You will study four core modules:
Mass Society and Modernity, 1914–45
The module examines various aspects of the first half of the twentieth century, focussing particularly—but not only—on Europe and America. It examines the rise of mass society and modernity as social and cultural phenomena; the rise of mass politics in Europe, America, and beyond; the phenomenon of mass statelessness; the main strands of authoritarian ideology and liberal democracy; mass mobilisation in war and politics; economic and military conflict; and the growing ascendancy of the United States.
Globalisation since 1945
The module examines various aspects of global history in the second half of the 20th century. It takes its cue from a growing but often problematic literature which sees 'globalisation' as a key feature of global history over the last half century. It will begin by examining the key institutions of a 'new world order' built after the Second World War; in particular, those connected to the United Nations and Bretton Woods. It will then explore the interplay of key actors: inter-governmental organisations; nation states (especially, the USA, the USSR and the non-aligned); multinational corporations and non-governmental organisations.
This module introduces you to the major developments in historical approaches since the Second World War and to some of the major schools of, or tendencies in, historical research such as the Annales School, the English historians’ response to Marxism, cultural history, the linguistic turn, gender, history of science and critical social theory (Geertz and Foucault). The focus is on the application of the ideas to historical practice then and now.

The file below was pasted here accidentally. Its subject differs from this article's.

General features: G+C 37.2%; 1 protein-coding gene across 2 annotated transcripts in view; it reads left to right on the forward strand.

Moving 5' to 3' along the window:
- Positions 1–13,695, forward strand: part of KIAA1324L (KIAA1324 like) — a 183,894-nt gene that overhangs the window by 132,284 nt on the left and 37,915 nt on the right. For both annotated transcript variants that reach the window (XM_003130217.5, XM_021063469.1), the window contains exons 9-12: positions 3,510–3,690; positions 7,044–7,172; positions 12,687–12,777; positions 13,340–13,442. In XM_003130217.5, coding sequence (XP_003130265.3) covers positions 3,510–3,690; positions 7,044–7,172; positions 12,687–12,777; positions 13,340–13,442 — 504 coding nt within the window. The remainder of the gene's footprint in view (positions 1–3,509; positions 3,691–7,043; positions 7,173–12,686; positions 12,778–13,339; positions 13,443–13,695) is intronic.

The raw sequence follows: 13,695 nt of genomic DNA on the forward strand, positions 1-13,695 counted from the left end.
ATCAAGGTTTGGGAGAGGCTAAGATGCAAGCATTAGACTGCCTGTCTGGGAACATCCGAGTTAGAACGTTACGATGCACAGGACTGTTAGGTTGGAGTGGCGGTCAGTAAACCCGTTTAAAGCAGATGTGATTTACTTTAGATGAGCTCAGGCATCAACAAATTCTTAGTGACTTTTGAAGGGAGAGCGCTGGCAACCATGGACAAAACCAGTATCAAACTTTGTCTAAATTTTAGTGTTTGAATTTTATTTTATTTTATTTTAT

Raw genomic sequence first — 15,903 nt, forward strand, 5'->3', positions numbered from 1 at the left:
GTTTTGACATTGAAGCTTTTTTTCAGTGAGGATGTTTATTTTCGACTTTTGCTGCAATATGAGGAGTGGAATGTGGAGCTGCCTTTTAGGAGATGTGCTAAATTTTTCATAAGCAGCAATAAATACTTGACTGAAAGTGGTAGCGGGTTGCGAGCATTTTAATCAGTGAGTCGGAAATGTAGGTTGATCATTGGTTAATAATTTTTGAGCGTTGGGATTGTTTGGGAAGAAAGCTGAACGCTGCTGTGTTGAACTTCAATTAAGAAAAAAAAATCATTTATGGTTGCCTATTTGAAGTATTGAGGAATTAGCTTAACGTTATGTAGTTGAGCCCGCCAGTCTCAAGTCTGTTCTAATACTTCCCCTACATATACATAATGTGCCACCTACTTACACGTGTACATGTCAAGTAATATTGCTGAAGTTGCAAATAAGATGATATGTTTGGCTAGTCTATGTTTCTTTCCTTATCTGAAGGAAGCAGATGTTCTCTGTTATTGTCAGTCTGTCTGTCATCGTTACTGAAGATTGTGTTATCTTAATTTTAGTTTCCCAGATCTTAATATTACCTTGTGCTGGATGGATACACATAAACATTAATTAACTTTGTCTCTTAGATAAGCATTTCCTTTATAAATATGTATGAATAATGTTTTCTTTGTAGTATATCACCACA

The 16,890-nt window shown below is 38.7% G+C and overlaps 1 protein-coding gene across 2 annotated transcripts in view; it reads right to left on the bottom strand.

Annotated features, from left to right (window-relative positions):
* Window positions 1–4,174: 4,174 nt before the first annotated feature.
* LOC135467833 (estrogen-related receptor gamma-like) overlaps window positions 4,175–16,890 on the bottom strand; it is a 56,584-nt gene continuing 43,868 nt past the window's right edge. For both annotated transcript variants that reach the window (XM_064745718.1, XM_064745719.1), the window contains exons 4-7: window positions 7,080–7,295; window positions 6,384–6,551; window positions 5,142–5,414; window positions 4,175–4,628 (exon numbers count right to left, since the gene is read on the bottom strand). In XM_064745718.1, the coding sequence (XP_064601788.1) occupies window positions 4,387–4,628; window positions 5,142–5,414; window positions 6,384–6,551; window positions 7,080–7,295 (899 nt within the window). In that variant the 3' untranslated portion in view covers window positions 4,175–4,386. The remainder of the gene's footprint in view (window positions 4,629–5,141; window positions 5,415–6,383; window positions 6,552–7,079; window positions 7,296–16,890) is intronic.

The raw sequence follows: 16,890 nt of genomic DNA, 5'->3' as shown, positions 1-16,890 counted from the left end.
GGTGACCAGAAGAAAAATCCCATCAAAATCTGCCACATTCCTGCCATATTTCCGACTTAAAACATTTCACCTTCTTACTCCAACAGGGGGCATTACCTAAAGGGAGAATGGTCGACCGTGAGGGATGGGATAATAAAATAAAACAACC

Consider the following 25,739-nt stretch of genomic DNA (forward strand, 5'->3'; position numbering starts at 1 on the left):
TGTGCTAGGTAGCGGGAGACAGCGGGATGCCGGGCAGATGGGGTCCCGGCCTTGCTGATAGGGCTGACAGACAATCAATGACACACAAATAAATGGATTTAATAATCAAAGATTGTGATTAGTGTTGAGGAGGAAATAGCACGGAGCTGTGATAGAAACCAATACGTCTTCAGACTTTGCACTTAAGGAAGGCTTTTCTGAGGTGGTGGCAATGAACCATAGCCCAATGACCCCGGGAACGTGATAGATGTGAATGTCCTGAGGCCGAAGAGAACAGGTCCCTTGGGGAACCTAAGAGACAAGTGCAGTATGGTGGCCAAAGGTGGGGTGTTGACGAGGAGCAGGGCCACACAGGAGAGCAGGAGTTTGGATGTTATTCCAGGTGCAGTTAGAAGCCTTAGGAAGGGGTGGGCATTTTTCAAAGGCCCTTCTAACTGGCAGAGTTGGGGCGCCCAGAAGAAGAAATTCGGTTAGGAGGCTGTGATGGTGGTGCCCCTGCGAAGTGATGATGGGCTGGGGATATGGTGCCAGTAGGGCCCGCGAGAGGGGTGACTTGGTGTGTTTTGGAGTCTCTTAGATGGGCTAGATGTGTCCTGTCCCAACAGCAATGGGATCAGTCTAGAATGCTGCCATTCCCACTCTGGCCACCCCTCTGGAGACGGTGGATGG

This module covers what the dissertation project will entail. You will be expected to produce a short dissertation proposal for submission and you will be allocated a tutor who will supervise your dissertation preparation work. You will have one-to-one meetings with your supervisor, but you will also attend available generic sessions on skills run on the Research Skills module and available across the University.
You will also choose optional modules to the value of 40 credits (two single modules or one double module). These can be taken from the Department of History or from other programmes offered in the College of Arts and Law, with the approval of the Programme Director. Previous options available in History have included:
- A 'Holiday from Reality': A History of Drugs and Drug Use in the Modern Era
- Conflict in the Modern Middle East
- France and the Second World War
- 'Heaven Knows I'm miserable now': Britain in the 1980s
- Occupation and the War on Terror
- Religion and Religious Change
- Russia in Revolution 1900-1939
- The Age of Energy: Global Histories of Hopes, Needs and Carbon
- The Costs of War
- The Good War? A Cultural and Military History
- The Mirror of Modernity: Global Histories of Photography
- After Hitler: Politics and Society in West Germany during the Adenauer Era, 1945-1965
- British Women and Internationalism Since 1850
- Modernity, Masculinity and Revolution in C20 Egypt
- Nazis at War
- Of Rice and Men: NGOs and Humanitarianism since 1945
- People of the Aftermath: British Culture in the 1920s and 1930s
- The American Civil War
- The Revolting Right: Conservative Activism in Post-War Britain
- The Russian Revolution 1917
- The Weary Titan: Britain and Imperial Strategy, 1897-1919
- Where There Is Discord: Making Thatcher's Britain
It is also possible to choose from core modules offered on other MA programmes in the Department of History.
Please note that the optional modules listed on the website for this programme are intended to be indicative, and the availability of optional modules may vary from year to year. Where a module is no longer available we will let you know as soon as we can and help you to make other choices.